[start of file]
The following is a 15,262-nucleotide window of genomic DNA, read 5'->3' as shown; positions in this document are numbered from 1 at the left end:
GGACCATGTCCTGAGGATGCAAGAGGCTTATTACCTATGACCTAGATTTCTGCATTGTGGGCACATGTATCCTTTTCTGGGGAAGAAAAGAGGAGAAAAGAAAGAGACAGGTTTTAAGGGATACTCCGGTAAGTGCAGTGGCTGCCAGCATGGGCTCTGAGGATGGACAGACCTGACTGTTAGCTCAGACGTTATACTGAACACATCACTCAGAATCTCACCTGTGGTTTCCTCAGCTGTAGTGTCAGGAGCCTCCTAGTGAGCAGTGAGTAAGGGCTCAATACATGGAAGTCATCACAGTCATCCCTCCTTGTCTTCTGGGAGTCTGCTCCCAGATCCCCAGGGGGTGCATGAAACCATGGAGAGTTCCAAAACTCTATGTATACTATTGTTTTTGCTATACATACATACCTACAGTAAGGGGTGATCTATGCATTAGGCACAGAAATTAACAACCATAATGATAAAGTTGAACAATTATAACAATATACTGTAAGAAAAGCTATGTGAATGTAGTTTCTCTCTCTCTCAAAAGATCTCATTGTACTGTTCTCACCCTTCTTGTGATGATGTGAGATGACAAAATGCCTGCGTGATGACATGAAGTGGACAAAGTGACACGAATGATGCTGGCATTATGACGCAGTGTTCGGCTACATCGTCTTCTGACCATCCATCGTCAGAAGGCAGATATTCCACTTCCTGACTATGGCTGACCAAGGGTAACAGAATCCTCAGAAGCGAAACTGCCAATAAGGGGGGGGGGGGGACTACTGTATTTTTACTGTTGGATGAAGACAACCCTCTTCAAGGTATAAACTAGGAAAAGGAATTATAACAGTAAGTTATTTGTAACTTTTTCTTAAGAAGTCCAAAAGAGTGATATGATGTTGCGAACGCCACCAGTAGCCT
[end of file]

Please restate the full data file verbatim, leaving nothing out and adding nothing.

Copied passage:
The following is a 15,262-nucleotide window of genomic DNA, read 5'->3' as shown; positions in this document are numbered from 1 at the left end:
GGACCATGTCCTGAGGATGCAAGAGGCTTATTACCTATGACCTAGATTTCTGCATTGTGGGCACATGTATCCTTTTCTGGGGAAGAAAAGAGGAGAAAAGAAAGAGACAGGTTTTAAGGGATACTCCGGTAAGTGCAGTGGCTGCCAGCATGGGCTCTGAGGATGGACAGACCTGACTGTTAGCTCAGACGTTATACTGAACACATCACTCAGAATCTCACCTGTGGTTTCCTCAGCTGTAGTGTCAGGAGCCTCCTAGTGAGCAGTGAGTAAGGGCTCAATACATGGAAGTCATCACAGTCATCCCTCCTTGTCTTCTGGGAGTCTGCTCCCAGATCCCCAGGGGGTGCATGAAACCATGGAGAGTTCCAAAACTCTATGTATACTATTGTTTTTGCTATACATACATACCTACAGTAAGGGGTGATCTATGCATTAGGCACAGAAATTAACAACCATAATGATAAAGTTGAACAATTATAACAATATACTGTAAGAAAAGCTATGTGAATGTAGTTTCTCTCTCTCTCAAAAGATCTCATTGTACTGTTCTCACCCTTCTTGTGATGATGTGAGATGACAAAATGCCTGCGTGATGACATGAAGTGGACAAAGTGACACGAATGATGCTGGCATTATGACGCAGTGTTCGGCTACATCGTCTTCTGACCATCCATCGTCAGAAGGCAGATATTCCACTTCCTGACTATGGCTGACCAAGGGTAACAGAATCCTCAGAAGCGAAACTGCCAATAAGGGGGGGGGGGGGACTACTGTATTTTTACTGTTGGATGAAGACAACCCTCTTCAAGGTATAAACTAGGAAAAGGAATTATAACAGTAAGTTATTTGTAACTTTTTCTTAAGAAGTCCAAAAGAGTGATATGATGTTGCGAACGCCACCAGTAGCCT